Mon, November 30, 2009
Business > Markets > Dubai debt crisis

Oil rises in Asia as fears over Dubai's debts ease

2009-11-30 06:47:24 GMT2009-11-30 14:47:24 (Beijing Time)

KUALA LUMPUR, Malaysia – Oil prices rebounded to near $77 a barrel Monday in Asia as panic about a global fallout from Dubai's debt problems abated.

Benchmark crude for January delivery rose 63 cents to $76.68 at midday Singapore time in electronic trading on the New York Mercantile Exchange. The contract fell $1.91 to settle at $76.05 on Friday.

News that Dubai's investment arm, Dubai World, could default on $60 billion in debt sent world markets tumbling on Friday as investors fretted about another financial crisis.

The United Arab Emirates central bank took steps to avert any run on banks by panicked depositors, pledging Sunday to offer additional money to foreign and domestic banks in the emirates amid concerns that UAE banks have some of the biggest exposure to Dubai World's debts.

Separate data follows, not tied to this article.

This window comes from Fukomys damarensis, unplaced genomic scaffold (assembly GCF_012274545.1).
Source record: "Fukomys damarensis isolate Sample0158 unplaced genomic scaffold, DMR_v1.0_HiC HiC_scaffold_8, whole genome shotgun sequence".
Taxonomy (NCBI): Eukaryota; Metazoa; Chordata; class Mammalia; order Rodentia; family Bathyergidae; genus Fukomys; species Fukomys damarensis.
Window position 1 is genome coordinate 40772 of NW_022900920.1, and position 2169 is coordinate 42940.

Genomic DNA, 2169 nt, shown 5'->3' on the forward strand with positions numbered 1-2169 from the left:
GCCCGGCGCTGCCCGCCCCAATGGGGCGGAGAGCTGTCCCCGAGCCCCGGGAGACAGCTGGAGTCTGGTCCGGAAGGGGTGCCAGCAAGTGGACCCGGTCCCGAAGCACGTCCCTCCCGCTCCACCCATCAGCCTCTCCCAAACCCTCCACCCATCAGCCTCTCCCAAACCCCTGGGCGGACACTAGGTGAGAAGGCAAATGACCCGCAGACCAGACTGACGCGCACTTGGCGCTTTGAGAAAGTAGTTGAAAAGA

The promise of cheap funds signaled to global investors that the country's federal government _ backed by oil money _ will do what it can to limit the fallout from the indebted Dubai emirate.

"Fears about the Dubai World debt default have eased. Asian financial markets have reversed course this morning and with the dollar weakening against the euro, oil is inching up toward $77," said Victor Shum, an energy analyst with consultancy Purvin & Gertz in Singapore.

Dubai World has sought a six-month reprieve until May on paying its bills.

But Shum said worries lingered about other countries with similar large debts that could trigger another financial crisis but this is likely to also prompt central banks worldwide to maintain ample liquidity and keep interest rates low.

"The long-term prospect for commodities including oil looks strong amid expectations that the value of the dollar will remain weak," he said, predicting oil to remain within a tight trading range of the mid 70s to the low 80s.

In other Nymex trading, gasoline for December delivery added 1.96 cents at $1.9458 a gallon but natural gas shed 1.8 cents to $5.174 per 1,000 cubic feet.

In London, Brent crude for January delivery gained 46 cents to $77.64 on the ICE Futures exchange.


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